The abrupt change, that Google’s CEO Eric Schmidt will no longer be accountable to shareholders on Google’s earnings calls, should prompt investors to ask why?

  • Google claimed that they wanted to put more focus on Google’s strong financials, but they did not disclose any more than Google’s usual barest of minimum of information to investors.
  • The most obvious reason for this abrupt change is the literal explosion of real franchise liabilities and risk overhangs to Google that reared their ugly heads this past quarter.
    • Had CEO Schmidt been available to answer investor questions, Google’s exploding liabilities could have dominated the Q&A and the investment narrative coming out of the earnings call.

What has changed, and what Google has been not been open about, is the very serious ripening of three different types of going-forward franchise risks (antitrust, privacy/security, and intellectual property) that cumulatively herald a de facto change in Google eras: from the roaring “Growth Decade” of 2000-2009, to the more unpredictable “Liability Decade” of 2010- 2019.

  • Long-postponed simmering problems are now beginning to boil over and threaten to potentially burn Google shareholders periodically going forward. The result for:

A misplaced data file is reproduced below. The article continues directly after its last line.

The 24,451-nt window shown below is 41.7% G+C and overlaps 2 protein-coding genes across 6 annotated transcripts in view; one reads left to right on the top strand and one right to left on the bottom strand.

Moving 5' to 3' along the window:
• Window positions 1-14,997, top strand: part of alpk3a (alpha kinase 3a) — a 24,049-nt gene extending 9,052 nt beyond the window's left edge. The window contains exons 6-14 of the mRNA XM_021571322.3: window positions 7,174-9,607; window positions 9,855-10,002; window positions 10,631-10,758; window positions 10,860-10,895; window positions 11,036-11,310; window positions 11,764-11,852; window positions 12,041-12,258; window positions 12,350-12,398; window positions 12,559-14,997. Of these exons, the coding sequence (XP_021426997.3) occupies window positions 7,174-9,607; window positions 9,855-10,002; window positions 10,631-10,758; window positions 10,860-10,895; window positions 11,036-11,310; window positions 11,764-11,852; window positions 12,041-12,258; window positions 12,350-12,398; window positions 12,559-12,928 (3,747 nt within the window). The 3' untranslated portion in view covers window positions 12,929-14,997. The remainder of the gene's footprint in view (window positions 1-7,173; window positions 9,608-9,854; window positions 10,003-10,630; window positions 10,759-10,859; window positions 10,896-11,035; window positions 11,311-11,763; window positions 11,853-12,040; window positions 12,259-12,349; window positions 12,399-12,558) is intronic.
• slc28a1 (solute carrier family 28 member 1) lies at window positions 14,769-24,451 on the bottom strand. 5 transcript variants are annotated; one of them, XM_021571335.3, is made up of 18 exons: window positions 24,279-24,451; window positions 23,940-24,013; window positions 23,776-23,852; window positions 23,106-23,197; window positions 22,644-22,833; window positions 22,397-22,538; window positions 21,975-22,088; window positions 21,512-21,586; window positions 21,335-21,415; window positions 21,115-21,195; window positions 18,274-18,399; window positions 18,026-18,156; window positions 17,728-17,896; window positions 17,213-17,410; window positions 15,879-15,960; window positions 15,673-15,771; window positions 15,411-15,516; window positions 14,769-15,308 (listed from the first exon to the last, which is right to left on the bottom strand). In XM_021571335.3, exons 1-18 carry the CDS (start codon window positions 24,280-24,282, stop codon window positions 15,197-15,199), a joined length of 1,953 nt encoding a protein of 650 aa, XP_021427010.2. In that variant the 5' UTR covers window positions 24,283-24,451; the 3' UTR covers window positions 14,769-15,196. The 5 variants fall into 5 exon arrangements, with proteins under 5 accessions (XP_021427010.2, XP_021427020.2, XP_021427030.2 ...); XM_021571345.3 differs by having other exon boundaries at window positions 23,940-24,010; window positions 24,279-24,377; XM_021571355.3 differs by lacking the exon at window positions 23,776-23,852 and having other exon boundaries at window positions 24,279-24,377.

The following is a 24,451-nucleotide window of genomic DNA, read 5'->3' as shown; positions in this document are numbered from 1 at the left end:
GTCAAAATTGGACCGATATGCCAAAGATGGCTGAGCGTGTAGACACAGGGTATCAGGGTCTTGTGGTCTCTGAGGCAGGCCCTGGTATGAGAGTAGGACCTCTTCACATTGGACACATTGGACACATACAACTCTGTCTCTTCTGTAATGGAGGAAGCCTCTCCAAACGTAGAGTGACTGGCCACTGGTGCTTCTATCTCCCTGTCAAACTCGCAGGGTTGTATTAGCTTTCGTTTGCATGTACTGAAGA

• Opportunistic Google investors is recurring and intensifying headline risk overhang; and
    • Longer-term Google investors is the increasing need to discount for the growing and uncertain franchise liabililities/risks emerging from multiple directions.

What franchise liabilities now overhang Google?

I. Antitrust

The speed, breadth and depth of Google’s growing antitrust liability is unprecedented. And where there is this much smoke there’s fire.

  • FTC: The FTC is preparing to litigate to block Google’s acquisition of AdMob arguing that Google, the #2 mobile app advertiser with 25% share is attempting to monopolize over 70% of the relevant market by buying #1 Admob, which has 50% share.
    • If Google chooses to fight the U.S. Government in court it would put Google’s antitrust liabilities on the front page and also cause the FTC, DOJ and the EU to circle Government wagons for a broader antitrust war with Google.
    • If Google walks away, it suggests to investors that Google has acquiesced to the notion that Google has hit an antitrust wall and that Google may no longer rely on acquisitions as a source for: preemptive competitive defense against first-movers, growth or innovation.
    • The FTC appears to be making good on its promise in approving Google-DoubleClick 4-1:
      • We want to be clear, however, that we will closely watch these markets and, should Google engage in unlawful tying or other anticompetitive conduct, the Commission intends to act quickly.”
    • On a separate but related antitrust matter, the FTC has forced Google CEO Eric Schmidt to resign from Apple’s board and Google Director John Doerr to resign from Amazon’s board.
  • DOJ: According to Sandy Litvack, the DOJ’s special counsel on the Google-Yahoo ad agreement, the DOJ was literally hours away from filing a Sherman Section 1 & 2 monopolization case against Google if it did not stop attempting to collude with Yahoo to corner the search advertising and search advertising syndication markets.